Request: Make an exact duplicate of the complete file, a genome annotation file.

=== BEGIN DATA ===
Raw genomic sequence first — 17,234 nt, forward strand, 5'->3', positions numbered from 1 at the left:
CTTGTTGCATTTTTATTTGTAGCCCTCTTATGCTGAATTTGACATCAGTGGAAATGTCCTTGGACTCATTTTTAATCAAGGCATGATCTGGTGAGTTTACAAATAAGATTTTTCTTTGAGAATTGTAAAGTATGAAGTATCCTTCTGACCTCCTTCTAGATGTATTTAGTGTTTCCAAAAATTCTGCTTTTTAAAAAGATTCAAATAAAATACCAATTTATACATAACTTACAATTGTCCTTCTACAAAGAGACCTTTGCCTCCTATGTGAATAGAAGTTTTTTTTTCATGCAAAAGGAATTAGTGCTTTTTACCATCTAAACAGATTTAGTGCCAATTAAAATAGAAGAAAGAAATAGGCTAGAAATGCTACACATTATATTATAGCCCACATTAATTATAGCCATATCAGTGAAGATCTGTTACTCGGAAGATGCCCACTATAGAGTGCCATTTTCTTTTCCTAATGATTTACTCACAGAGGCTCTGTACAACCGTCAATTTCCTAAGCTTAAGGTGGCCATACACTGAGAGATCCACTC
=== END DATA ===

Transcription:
Raw genomic sequence first — 17,234 nt, forward strand, 5'->3', positions numbered from 1 at the left:
CTTGTTGCATTTTTATTTGTAGCCCTCTTATGCTGAATTTGACATCAGTGGAAATGTCCTTGGACTCATTTTTAATCAAGGCATGATCTGGTGAGTTTACAAATAAGATTTTTCTTTGAGAATTGTAAAGTATGAAGTATCCTTCTGACCTCCTTCTAGATGTATTTAGTGTTTCCAAAAATTCTGCTTTTTAAAAAGATTCAAATAAAATACCAATTTATACATAACTTACAATTGTCCTTCTACAAAGAGACCTTTGCCTCCTATGTGAATAGAAGTTTTTTTTTCATGCAAAAGGAATTAGTGCTTTTTACCATCTAAACAGATTTAGTGCCAATTAAAATAGAAGAAAGAAATAGGCTAGAAATGCTACACATTATATTATAGCCCACATTAATTATAGCCATATCAGTGAAGATCTGTTACTCGGAAGATGCCCACTATAGAGTGCCATTTTCTTTTCCTAATGATTTACTCACAGAGGCTCTGTACAACCGTCAATTTCCTAAGCTTAAGGTGGCCATACACTGAGAGATCCACTC